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Biden admin omits Jewish students in discrimination reminder to schools


In a reminder to school leaders, the Biden administration enforcement arm of the U.S. Department of Education said that it has seen more complaints of discrimination against “Muslim, Arab, Sikh, South Asian, Hindu, and Palestinian students.” The letter did not mention discrimination against Jewish students.

The “dear colleague” letter sent from the agency’s Office for Civil Rights Thursday does not mention discrimination against Jewish students, despite the National Defamation League reporting a 360% increase in antisemitic incidents in the U.S. last year after Hamas attacked Israel on Oct. 7.

“I am deeply disturbed by increasing reports of anti-Muslim, anti-Arab, and anti-Palestinian harassment in schools,” Education Secretary Miguel Cardona said in a press release Thursday.

“Hate has no place in our nation’s classrooms or on our college campuses, and the Department is committed to providing school communities with the information and resources they need to prevent and combat Islamophobia and related forms of discrimination,” Cardona continued.

The U.S. Department of Education has opened at least 30 investigations into anti-Semitism complaints on college campuses since Jan. 1, but those complaints were not mentioned in Thursday’s guidance.

The letter from Catherine E. Lhamon, assistant secretary for civil rights, reiterated to public school leaders their obligation under Title VI of the Civil Rights Act of 1964 to provide education environments free from discrimination.

“OCR continues to stand ready to fulfill the promise of Title VI to ensure every student, including Muslim, Arab, Sikh, South Asian, Hindu, and Palestinian students, has equal access to educational opportunities that are free from discrimination,” said Lhamon in the media release Thursday.

The letter explicitly mentions those same ethnicities, while references to antisemitism were left in the footnotes regarding a previous publication on antisemitism from January 2021.

The OCR did remind school leaders on Nov. 7 about their “legal obligation under Title VI to address prohibited discrimination against students and others on [their campuses] — including those who are or are perceived to be Jewish, Israeli, Muslim, Arab, or Palestinian — in the ways described in this letter.”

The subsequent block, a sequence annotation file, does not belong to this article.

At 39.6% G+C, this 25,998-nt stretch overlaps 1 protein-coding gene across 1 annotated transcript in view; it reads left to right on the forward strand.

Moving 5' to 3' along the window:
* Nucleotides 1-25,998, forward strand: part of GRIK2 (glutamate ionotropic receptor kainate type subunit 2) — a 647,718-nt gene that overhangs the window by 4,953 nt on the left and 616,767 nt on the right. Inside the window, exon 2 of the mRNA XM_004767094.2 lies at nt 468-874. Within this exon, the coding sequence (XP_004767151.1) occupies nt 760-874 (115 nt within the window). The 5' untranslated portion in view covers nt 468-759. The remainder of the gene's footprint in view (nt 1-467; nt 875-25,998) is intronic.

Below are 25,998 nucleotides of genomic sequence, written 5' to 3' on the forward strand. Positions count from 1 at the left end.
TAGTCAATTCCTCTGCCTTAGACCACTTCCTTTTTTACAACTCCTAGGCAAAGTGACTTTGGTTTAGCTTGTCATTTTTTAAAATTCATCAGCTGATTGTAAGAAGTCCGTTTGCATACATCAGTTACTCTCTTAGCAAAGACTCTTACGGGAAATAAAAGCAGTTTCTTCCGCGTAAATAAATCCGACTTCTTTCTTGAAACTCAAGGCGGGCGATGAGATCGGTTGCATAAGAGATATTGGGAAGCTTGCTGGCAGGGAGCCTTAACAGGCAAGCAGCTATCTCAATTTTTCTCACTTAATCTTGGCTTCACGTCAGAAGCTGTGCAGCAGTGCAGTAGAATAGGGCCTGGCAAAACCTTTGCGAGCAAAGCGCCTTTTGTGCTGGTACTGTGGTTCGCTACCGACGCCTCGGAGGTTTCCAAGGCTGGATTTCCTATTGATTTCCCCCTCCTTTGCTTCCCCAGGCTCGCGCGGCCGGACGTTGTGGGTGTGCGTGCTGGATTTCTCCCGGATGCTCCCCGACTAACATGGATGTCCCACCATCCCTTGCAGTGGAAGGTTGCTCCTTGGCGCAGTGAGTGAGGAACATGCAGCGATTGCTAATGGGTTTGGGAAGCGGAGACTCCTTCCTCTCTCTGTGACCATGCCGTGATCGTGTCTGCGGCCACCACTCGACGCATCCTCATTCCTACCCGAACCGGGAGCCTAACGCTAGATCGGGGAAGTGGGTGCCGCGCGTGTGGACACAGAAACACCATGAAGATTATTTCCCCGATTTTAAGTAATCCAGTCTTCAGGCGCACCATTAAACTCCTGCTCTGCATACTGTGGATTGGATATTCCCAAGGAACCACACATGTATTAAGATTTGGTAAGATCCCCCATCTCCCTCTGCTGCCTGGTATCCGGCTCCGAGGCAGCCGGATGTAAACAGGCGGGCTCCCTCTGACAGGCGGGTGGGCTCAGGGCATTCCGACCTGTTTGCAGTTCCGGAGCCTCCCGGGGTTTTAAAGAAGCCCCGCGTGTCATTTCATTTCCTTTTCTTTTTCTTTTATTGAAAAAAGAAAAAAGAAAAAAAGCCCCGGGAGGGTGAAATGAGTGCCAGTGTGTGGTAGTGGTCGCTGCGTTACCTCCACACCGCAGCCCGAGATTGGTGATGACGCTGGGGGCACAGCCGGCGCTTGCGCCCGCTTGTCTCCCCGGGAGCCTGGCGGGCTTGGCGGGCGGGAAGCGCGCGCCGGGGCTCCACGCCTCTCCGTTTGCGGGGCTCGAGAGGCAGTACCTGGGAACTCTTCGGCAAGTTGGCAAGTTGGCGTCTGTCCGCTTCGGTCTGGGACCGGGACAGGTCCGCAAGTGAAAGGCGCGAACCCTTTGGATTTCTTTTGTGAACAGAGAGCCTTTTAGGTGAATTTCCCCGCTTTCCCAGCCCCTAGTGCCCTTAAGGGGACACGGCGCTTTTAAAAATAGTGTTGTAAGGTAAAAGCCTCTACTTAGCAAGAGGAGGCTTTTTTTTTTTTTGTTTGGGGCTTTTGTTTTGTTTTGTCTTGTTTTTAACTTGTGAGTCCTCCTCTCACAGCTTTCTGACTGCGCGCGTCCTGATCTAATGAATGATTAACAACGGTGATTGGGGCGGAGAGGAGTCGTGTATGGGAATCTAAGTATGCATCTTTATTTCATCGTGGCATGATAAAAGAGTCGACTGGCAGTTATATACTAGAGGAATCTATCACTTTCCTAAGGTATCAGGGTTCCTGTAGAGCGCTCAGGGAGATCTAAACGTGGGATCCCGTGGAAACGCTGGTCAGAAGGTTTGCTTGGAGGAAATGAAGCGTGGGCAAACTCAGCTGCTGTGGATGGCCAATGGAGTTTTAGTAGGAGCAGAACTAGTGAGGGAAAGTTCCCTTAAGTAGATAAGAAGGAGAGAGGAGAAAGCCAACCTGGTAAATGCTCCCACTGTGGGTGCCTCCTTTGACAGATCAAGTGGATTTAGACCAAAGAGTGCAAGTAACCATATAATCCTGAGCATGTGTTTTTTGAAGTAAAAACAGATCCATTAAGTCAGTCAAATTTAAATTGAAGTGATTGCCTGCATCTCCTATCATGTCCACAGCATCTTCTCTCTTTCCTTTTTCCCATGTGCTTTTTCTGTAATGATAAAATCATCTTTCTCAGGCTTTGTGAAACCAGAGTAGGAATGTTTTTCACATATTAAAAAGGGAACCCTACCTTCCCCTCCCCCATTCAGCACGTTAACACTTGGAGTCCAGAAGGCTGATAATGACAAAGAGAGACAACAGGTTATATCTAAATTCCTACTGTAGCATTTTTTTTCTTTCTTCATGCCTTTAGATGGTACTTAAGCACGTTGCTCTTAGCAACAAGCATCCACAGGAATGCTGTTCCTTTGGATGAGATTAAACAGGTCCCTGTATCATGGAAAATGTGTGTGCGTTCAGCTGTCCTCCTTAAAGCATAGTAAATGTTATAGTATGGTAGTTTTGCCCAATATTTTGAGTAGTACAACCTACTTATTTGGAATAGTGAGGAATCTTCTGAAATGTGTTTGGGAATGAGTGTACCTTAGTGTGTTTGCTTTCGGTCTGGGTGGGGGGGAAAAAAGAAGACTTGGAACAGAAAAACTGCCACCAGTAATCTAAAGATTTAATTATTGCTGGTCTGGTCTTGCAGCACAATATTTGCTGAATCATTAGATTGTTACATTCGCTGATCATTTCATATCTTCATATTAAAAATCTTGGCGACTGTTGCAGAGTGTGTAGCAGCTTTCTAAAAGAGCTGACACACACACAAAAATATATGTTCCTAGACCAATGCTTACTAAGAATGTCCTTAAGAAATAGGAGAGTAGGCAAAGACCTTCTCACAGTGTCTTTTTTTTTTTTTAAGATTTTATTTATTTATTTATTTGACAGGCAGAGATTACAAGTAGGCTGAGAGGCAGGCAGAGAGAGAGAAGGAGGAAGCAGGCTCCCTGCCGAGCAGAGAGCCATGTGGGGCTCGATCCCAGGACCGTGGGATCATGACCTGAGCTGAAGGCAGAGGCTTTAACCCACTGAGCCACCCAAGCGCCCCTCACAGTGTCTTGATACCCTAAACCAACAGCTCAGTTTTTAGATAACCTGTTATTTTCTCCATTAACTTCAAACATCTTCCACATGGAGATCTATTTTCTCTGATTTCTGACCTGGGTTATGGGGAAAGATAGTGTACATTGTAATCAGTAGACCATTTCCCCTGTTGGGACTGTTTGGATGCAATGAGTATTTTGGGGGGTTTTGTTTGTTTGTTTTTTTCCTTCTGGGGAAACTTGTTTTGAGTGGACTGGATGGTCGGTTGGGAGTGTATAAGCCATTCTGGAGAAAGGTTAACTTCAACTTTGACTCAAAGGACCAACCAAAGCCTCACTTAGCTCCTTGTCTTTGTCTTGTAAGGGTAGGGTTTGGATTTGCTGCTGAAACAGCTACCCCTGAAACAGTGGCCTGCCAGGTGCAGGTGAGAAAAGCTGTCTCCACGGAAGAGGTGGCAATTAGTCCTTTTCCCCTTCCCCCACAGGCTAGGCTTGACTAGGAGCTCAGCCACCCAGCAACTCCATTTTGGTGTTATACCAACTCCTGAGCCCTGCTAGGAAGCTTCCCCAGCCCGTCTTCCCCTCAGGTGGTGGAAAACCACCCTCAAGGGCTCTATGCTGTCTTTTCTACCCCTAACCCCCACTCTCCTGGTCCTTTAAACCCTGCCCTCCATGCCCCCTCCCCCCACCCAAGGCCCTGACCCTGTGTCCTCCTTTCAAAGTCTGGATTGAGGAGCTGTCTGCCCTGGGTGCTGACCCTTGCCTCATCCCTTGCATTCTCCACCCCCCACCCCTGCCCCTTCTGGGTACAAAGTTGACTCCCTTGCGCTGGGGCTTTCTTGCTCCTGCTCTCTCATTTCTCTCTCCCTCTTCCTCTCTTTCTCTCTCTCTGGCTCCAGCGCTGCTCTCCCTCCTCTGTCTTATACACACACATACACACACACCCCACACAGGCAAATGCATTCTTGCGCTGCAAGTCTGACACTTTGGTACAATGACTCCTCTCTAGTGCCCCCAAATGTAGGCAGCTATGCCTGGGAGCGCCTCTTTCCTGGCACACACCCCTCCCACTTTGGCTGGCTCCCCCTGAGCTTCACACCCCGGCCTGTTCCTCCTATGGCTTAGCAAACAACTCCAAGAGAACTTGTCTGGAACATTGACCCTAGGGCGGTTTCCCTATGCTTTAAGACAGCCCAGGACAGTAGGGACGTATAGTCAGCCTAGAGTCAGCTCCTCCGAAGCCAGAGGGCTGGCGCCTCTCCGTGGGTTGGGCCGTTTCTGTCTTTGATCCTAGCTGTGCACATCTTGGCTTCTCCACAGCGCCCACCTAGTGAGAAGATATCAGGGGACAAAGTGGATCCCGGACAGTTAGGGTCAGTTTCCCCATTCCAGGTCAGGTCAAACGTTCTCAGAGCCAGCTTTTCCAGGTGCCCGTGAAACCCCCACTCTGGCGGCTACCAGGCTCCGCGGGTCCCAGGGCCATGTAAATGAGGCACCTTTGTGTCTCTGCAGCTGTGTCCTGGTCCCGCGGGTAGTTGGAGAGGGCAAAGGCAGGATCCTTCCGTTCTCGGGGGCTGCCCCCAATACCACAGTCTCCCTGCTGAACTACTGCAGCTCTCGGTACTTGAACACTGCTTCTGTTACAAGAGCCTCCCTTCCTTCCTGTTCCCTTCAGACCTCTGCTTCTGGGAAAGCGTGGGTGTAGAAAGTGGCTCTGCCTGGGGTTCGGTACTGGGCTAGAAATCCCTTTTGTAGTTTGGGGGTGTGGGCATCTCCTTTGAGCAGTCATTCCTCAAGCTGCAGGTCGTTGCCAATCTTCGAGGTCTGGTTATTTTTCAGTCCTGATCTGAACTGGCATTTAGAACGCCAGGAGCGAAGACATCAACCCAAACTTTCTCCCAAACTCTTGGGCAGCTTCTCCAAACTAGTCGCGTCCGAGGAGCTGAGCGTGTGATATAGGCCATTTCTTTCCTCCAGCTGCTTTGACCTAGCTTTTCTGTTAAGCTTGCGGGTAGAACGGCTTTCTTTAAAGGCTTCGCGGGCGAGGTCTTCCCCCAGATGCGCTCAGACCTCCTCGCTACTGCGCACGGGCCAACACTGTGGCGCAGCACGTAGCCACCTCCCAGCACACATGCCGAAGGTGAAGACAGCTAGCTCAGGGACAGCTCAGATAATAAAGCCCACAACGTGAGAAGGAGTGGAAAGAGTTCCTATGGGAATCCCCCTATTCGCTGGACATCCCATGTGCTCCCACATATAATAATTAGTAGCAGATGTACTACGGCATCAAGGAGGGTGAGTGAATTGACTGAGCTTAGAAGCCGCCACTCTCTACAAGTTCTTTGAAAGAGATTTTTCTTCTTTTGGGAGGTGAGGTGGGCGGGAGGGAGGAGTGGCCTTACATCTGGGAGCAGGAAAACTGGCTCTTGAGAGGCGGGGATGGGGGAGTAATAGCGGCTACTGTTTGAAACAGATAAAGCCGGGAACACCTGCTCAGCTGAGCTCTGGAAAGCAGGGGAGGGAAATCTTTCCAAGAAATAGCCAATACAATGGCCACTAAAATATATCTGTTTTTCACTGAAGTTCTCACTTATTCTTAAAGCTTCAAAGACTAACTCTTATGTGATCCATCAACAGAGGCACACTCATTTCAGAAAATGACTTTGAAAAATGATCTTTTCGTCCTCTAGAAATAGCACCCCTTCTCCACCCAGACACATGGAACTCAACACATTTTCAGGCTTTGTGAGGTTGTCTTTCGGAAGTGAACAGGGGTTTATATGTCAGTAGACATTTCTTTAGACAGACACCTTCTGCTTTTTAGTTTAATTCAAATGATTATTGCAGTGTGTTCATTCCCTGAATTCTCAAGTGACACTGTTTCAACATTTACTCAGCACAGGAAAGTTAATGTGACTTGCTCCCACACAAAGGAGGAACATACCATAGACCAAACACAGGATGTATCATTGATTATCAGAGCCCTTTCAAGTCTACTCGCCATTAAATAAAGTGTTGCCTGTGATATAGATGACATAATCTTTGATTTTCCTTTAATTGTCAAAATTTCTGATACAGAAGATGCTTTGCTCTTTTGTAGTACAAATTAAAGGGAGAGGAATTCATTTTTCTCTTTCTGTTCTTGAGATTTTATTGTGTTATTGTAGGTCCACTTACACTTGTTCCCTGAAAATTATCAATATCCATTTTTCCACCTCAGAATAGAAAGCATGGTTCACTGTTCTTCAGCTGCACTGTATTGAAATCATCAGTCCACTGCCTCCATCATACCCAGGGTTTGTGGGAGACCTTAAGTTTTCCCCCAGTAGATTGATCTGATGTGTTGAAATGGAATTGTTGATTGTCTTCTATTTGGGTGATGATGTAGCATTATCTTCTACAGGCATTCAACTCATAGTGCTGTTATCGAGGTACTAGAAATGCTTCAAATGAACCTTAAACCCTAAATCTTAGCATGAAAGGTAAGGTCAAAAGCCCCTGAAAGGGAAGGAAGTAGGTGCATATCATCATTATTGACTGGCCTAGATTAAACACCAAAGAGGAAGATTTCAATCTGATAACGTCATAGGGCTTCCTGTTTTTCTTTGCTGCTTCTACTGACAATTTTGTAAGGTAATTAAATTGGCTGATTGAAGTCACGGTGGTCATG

That language was nowhere to be found in Thursday’s letter.

“Under Title VI, schools that receive federal financial assistance from the Department have a responsibility to address discrimination against students, including Muslim, Arab, Sikh, South Asian, Hindu, and Palestinian students, when the discrimination: involves racial, ethnic, or ancestral slurs or stereotypes; is based on a student’s skin color, physical features, or style of dress that reflects both ethnic and religious traditions; or is based on the country or region where a student is from or is perceived to have come from,” Lhamon’s most recent reminder to school leaders reads.

Along with definitions of discrimination, the OCR secretary warned of potential federal consequences.

“If OCR finds a hostile environment based on shared ancestry or ethnic characteristics, and that the school knew or should have known of the hostile environment, OCR will evaluate whether the school met its obligation under Title VI to take prompt and effective steps reasonably calculated to end the harassment, eliminate any hostile environment and its effects, and prevent harassment from recurring,” Lhamon wrote.

According to the release, the reminder is part of the Biden administration’s “national strategy to counter Islamophobia and related forms of bias and discrimination” and in advance of International Day to Combat Islamophobia, which is Friday.

Previous “dear colleague” letters since the Oct. 7 attack on Israel by Hamas, which the U.S. designates as a terrorist group, have included information for schools about discrimination against Jewish students as well as Muslim and Palestinian American students.